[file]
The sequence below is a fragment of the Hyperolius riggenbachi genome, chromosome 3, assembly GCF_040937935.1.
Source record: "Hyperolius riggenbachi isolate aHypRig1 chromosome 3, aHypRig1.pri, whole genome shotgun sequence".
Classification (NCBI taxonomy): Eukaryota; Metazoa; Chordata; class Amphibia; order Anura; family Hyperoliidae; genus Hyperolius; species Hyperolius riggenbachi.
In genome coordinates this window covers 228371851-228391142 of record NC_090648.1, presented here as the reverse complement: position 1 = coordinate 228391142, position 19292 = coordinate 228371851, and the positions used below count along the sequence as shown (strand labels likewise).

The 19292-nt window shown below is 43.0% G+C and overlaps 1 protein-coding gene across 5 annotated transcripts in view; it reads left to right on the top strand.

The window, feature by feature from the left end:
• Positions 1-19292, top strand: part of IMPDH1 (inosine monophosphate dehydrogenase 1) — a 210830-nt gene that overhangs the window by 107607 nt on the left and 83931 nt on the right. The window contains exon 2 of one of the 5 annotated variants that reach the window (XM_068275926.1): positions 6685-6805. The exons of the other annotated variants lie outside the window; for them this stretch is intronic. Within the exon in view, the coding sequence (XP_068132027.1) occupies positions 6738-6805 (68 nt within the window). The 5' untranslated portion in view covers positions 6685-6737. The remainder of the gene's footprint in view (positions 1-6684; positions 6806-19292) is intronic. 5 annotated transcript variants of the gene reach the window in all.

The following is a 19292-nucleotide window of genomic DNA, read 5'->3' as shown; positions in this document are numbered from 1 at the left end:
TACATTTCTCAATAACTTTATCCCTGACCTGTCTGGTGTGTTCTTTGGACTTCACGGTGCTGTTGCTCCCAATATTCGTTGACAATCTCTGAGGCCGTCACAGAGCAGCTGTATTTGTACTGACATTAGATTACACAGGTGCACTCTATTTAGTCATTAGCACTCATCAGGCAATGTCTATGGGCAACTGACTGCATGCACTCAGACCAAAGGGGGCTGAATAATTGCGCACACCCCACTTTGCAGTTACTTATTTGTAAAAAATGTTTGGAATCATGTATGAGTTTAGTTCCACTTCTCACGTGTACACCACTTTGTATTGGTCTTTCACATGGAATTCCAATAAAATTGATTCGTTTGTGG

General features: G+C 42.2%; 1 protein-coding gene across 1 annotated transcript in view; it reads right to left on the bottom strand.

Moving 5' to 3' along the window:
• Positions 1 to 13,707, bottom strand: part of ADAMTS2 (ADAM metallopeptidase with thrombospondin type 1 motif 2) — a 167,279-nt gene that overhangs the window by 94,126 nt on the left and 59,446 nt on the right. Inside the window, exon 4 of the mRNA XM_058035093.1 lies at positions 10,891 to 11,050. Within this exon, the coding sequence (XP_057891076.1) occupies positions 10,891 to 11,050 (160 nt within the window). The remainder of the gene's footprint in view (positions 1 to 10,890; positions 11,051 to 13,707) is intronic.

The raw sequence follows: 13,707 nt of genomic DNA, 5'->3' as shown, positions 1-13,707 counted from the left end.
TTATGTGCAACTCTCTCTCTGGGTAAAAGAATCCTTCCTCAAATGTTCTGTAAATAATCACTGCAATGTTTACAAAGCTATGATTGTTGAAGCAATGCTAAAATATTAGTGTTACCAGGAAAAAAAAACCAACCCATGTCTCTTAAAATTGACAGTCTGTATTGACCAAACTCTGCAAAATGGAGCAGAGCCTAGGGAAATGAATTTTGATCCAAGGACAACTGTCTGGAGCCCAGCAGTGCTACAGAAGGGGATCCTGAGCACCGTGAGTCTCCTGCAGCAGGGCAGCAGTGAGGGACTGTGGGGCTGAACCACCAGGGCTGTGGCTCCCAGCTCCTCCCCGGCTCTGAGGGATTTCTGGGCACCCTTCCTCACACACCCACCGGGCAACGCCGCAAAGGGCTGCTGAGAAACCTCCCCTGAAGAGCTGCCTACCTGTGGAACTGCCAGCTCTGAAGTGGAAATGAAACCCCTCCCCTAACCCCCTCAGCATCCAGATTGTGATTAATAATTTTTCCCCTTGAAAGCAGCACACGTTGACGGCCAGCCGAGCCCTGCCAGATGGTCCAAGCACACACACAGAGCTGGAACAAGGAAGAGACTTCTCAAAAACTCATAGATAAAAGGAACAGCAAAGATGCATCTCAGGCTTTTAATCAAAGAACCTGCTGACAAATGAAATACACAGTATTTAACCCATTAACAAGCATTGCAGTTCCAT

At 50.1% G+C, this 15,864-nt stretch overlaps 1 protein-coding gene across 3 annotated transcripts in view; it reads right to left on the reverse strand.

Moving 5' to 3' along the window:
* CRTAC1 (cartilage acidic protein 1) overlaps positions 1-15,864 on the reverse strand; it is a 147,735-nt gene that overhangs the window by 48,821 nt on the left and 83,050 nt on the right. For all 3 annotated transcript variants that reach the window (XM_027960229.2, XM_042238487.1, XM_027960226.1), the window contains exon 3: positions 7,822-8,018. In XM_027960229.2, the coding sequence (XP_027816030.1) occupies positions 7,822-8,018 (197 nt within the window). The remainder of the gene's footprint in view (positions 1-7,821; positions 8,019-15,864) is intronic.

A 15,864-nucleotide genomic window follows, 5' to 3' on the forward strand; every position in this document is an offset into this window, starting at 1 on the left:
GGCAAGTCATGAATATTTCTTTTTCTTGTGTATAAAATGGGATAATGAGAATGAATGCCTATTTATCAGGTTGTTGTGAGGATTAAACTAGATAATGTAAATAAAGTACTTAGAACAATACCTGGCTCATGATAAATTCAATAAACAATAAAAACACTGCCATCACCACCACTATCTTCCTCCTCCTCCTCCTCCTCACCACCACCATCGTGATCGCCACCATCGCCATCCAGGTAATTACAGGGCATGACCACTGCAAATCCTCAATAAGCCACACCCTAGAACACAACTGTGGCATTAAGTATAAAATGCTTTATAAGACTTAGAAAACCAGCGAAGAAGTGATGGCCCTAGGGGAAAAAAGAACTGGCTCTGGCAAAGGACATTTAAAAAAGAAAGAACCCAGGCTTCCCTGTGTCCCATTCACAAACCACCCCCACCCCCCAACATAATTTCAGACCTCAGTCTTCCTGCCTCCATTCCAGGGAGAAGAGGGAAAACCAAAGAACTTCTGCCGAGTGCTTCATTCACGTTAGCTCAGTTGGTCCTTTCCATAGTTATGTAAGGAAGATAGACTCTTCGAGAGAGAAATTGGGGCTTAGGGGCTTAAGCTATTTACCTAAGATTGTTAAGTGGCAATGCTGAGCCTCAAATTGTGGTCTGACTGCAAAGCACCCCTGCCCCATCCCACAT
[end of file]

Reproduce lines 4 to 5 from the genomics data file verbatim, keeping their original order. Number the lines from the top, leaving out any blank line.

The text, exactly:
In genome coordinates this window covers 228371851-228391142 of record NC_090648.1, presented here as the reverse complement: position 1 = coordinate 228391142, position 19292 = coordinate 228371851, and the positions used below count along the sequence as shown (strand labels likewise).

The 19292-nt window shown below is 43.0% G+C and overlaps 1 protein-coding gene across 5 annotated transcripts in view; it reads left to right on the top strand.